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CNET's Next Big Thing from CES 2014

Julie Larson-Green of Microsoft discusses new tech

Sonny Vu, CEO of Misfit Wearables

From table to tablet

Jim Buczkowski of Ford Research and Innovation

Mike Bell, VP and GM of new devices group at Intel

Passive monitoring - security risk?

Bell: It's about standards

Buczkowski: It's about user choice

How do you get people excited about hardware and services?

Vu: We have only begun to discover what's possible

Audience member: Can wearables monitor our diet?

Audience member: What about bandwidth sharing?

Brian Cooley and Tim Stevens host CNET's Next Big Thing at CES 2014.
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Julie Larson-Green, executive VP of Microsoft's devices and studios, discusses how hardware and software services are coming together. Microsoft's first interactions of voice and gesture...was an idea way before its time. At the time they didn't have proper processors or connectivity, but it was fun to think through how it was evolving over time.
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Vu says that when Misfit was talking about its new company, there was ambient sensing, and then they looked at wearables, a way of having tech with you all the time.

That was the lowest hanging fruit on the tree. In a world with so many sensors, we have ability to gather so much data. It's mostly because of smartphones, Vu says.

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Larson talks about design: She begins with a talk about Microsoft's Surface table, and how that evolved into the Surface tablet.
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Jim Buczkowski, director of electrical and electronics systems at Ford's Research and Innovation Center, says Ford is about creating great experiences. The first thing you're supposed to focus on is driving, so dealing with driver distraction is important, and then giving them the ability to focus on the road. So the challenge is finding the right kind of human/machine interface.
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Mike Bell points out that to realize this concept of distributed sensing, we can't have islands of data....we have to have interactivity. Otherwise consumers will have devices that don't interact. So the idea is to have devices that are better together.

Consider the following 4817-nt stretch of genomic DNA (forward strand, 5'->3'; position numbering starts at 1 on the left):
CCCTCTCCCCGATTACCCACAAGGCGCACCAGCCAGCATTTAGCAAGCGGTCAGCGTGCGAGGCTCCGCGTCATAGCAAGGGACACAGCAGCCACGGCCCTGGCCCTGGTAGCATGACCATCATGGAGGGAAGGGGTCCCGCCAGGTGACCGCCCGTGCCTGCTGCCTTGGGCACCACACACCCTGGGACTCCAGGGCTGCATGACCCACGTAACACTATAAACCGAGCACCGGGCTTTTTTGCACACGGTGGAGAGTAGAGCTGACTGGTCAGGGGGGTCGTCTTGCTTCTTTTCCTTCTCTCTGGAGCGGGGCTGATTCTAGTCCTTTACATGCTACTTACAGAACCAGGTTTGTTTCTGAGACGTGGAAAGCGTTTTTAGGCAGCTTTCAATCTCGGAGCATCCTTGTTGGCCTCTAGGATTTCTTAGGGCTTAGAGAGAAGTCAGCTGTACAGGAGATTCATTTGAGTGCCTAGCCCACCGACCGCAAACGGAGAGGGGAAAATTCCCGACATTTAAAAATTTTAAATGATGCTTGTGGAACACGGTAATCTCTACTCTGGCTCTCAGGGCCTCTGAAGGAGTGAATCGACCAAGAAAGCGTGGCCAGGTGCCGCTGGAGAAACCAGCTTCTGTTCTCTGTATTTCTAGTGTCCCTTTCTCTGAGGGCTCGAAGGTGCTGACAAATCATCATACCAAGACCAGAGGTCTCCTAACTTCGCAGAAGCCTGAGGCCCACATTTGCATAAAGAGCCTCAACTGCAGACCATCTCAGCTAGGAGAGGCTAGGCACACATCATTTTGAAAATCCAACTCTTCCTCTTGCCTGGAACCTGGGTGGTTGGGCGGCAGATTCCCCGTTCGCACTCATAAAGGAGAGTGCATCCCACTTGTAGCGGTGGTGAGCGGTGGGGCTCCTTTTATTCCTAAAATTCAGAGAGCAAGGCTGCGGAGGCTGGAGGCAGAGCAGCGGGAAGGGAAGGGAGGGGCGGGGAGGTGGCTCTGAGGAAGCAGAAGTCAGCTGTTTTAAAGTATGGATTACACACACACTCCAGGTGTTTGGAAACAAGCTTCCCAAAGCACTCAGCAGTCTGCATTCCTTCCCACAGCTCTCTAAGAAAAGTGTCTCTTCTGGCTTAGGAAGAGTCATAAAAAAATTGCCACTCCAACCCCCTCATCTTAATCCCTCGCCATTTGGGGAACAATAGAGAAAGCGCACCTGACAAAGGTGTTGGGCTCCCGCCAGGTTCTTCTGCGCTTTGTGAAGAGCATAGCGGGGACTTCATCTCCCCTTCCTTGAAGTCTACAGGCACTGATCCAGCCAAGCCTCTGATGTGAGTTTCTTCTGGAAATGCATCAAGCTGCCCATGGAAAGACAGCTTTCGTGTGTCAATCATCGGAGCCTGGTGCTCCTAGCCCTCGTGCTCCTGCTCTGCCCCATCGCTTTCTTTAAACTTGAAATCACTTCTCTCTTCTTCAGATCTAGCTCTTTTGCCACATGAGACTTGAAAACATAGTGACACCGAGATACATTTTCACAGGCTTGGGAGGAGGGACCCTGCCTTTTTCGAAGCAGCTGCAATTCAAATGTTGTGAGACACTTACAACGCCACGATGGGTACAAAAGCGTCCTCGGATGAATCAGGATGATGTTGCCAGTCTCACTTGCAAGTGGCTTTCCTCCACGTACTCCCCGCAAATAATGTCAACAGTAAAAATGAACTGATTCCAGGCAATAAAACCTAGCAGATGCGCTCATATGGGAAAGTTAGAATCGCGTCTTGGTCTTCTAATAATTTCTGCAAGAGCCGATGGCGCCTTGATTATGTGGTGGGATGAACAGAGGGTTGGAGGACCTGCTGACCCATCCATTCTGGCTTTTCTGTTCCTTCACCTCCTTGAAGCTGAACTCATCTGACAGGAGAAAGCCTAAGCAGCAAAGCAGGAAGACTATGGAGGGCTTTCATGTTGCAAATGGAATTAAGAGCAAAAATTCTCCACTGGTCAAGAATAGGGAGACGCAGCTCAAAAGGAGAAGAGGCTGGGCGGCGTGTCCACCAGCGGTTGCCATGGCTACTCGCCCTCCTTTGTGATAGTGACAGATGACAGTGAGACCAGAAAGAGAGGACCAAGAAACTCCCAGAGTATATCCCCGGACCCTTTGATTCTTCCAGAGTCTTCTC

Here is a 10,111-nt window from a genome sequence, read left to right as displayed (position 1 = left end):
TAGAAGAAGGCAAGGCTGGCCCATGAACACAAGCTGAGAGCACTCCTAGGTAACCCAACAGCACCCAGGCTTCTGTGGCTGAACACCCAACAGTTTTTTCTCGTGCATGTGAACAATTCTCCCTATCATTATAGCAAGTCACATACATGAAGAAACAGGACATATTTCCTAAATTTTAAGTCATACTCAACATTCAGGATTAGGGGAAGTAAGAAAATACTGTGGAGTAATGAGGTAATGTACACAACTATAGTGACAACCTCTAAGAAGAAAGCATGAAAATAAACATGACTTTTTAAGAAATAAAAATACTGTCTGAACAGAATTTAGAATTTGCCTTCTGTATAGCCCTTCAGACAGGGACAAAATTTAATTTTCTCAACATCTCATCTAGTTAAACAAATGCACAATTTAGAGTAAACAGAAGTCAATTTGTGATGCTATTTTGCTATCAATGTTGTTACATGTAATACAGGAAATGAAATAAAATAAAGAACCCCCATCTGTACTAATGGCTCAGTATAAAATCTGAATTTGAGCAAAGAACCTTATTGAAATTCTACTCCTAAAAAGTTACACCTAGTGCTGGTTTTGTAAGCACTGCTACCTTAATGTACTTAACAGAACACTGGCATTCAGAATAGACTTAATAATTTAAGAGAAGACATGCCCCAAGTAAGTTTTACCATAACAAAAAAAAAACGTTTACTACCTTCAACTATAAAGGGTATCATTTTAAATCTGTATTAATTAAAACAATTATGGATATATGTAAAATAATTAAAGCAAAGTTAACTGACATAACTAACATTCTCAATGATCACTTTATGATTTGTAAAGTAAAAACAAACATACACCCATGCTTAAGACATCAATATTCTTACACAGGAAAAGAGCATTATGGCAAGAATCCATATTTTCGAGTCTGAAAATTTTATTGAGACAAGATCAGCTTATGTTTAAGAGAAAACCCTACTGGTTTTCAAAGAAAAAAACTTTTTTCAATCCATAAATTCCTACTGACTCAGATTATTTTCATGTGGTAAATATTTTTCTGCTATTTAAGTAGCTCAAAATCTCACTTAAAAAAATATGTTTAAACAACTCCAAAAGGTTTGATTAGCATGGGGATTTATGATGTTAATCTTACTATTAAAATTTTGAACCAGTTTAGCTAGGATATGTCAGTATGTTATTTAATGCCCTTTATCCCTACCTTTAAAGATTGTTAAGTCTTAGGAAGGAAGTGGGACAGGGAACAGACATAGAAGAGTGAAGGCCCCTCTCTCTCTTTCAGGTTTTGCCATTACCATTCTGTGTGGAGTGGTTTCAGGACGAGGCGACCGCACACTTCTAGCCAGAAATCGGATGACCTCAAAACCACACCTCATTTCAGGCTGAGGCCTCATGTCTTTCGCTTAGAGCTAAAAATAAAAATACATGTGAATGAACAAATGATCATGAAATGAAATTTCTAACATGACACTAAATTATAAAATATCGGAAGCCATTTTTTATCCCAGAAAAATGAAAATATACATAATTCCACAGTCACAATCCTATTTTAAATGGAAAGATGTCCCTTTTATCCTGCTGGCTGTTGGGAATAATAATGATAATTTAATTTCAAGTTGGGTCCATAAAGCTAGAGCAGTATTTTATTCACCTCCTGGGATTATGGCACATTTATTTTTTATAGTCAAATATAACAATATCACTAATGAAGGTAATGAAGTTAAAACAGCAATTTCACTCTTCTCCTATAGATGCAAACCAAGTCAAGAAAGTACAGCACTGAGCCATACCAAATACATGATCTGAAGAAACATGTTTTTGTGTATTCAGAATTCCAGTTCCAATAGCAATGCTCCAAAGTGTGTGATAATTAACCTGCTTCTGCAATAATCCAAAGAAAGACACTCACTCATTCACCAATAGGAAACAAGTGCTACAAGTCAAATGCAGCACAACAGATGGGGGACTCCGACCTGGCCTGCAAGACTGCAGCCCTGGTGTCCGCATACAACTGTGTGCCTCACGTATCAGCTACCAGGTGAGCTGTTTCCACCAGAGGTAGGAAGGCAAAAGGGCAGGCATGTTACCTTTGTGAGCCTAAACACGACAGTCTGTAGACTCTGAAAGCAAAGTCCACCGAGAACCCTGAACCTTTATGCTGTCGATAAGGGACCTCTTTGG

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Brian Cooley wonders, with all these sensors and data, what about privacy? Isn't it weird if a cough medicine feeds you an ad if you are GETTING sick, not just when you are sick?
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Bell: There's a camp that says all devices should be personal. But the data set itself, even if devices are on the same network, there needs to be standards for device discovery and data discovery. There are some services on the market that are good at device and protocol discovery. We have to be better at defining what that data looks like.
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Buczkowski says it's about adding value for consumers. If they choose not to share their data, that's their choice. Let them add value and share it if they want to.
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Stevens asks, in a market where people are excited about hardware, how do you get people excited about services that extend their existing hardware?
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Vu: I can't even remember when I couldn't make phone call from my car, or send email on the go. But it was only 15 years ago. I'm interested in what other similar killer use cases will be; which ones will be uncovered over the next few years.
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Larson: Figuring out the food you eat is hard. Knowing what portions you eat, how many calories, that's a hard problem.
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Another audience question: With all the apps out there, bandwidth is getting hard to come by, there's dead spots. Have you thought about bandwidth sharing? How can you guys figure out some kind of topology that helps share available bandwidth? So those that need it get it, and those that don't can give it up?

Bell: I'd argue that current market for data plans assume you don't do that. The pricing models are based on people not using some of the data they pay for. The carriers wouldn't be happy about it, he says.

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